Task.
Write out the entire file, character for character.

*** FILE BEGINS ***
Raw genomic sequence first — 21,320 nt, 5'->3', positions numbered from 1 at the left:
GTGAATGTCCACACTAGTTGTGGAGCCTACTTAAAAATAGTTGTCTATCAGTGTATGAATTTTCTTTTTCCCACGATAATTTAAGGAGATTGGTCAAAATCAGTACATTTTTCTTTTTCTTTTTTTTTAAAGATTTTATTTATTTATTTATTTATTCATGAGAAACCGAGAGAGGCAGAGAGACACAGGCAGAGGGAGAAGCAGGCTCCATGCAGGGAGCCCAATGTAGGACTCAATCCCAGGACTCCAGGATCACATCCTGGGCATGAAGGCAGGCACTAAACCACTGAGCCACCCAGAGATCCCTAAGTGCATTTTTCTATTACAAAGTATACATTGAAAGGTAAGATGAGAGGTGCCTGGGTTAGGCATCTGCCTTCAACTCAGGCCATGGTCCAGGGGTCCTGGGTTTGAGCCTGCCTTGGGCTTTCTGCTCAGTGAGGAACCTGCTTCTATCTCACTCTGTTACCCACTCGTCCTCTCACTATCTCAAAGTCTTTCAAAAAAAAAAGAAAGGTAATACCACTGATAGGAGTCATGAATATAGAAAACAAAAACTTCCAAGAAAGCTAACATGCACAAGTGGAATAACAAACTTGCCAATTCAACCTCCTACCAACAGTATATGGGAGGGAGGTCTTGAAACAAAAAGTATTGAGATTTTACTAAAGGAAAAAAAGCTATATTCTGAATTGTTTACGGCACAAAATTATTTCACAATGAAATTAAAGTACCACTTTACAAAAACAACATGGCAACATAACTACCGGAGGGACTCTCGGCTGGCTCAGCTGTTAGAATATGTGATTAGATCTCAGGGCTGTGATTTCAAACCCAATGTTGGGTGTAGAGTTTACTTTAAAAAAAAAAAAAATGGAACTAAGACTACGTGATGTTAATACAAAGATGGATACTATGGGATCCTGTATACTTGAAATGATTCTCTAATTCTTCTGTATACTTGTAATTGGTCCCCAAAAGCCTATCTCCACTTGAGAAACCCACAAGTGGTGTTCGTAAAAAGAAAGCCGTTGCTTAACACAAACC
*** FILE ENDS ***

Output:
Raw genomic sequence first — 21,320 nt, 5'->3', positions numbered from 1 at the left:
GTGAATGTCCACACTAGTTGTGGAGCCTACTTAAAAATAGTTGTCTATCAGTGTATGAATTTTCTTTTTCCCACGATAATTTAAGGAGATTGGTCAAAATCAGTACATTTTTCTTTTTCTTTTTTTTTAAAGATTTTATTTATTTATTTATTTATTCATGAGAAACCGAGAGAGGCAGAGAGACACAGGCAGAGGGAGAAGCAGGCTCCATGCAGGGAGCCCAATGTAGGACTCAATCCCAGGACTCCAGGATCACATCCTGGGCATGAAGGCAGGCACTAAACCACTGAGCCACCCAGAGATCCCTAAGTGCATTTTTCTATTACAAAGTATACATTGAAAGGTAAGATGAGAGGTGCCTGGGTTAGGCATCTGCCTTCAACTCAGGCCATGGTCCAGGGGTCCTGGGTTTGAGCCTGCCTTGGGCTTTCTGCTCAGTGAGGAACCTGCTTCTATCTCACTCTGTTACCCACTCGTCCTCTCACTATCTCAAAGTCTTTCAAAAAAAAAAGAAAGGTAATACCACTGATAGGAGTCATGAATATAGAAAACAAAAACTTCCAAGAAAGCTAACATGCACAAGTGGAATAACAAACTTGCCAATTCAACCTCCTACCAACAGTATATGGGAGGGAGGTCTTGAAACAAAAAGTATTGAGATTTTACTAAAGGAAAAAAAGCTATATTCTGAATTGTTTACGGCACAAAATTATTTCACAATGAAATTAAAGTACCACTTTACAAAAACAACATGGCAACATAACTACCGGAGGGACTCTCGGCTGGCTCAGCTGTTAGAATATGTGATTAGATCTCAGGGCTGTGATTTCAAACCCAATGTTGGGTGTAGAGTTTACTTTAAAAAAAAAAAAAATGGAACTAAGACTACGTGATGTTAATACAAAGATGGATACTATGGGATCCTGTATACTTGAAATGATTCTCTAATTCTTCTGTATACTTGTAATTGGTCCCCAAAAGCCTATCTCCACTTGAGAAACCCACAAGTGGTGTTCGTAAAAAGAAAGCCGTTGCTTAACACAAACC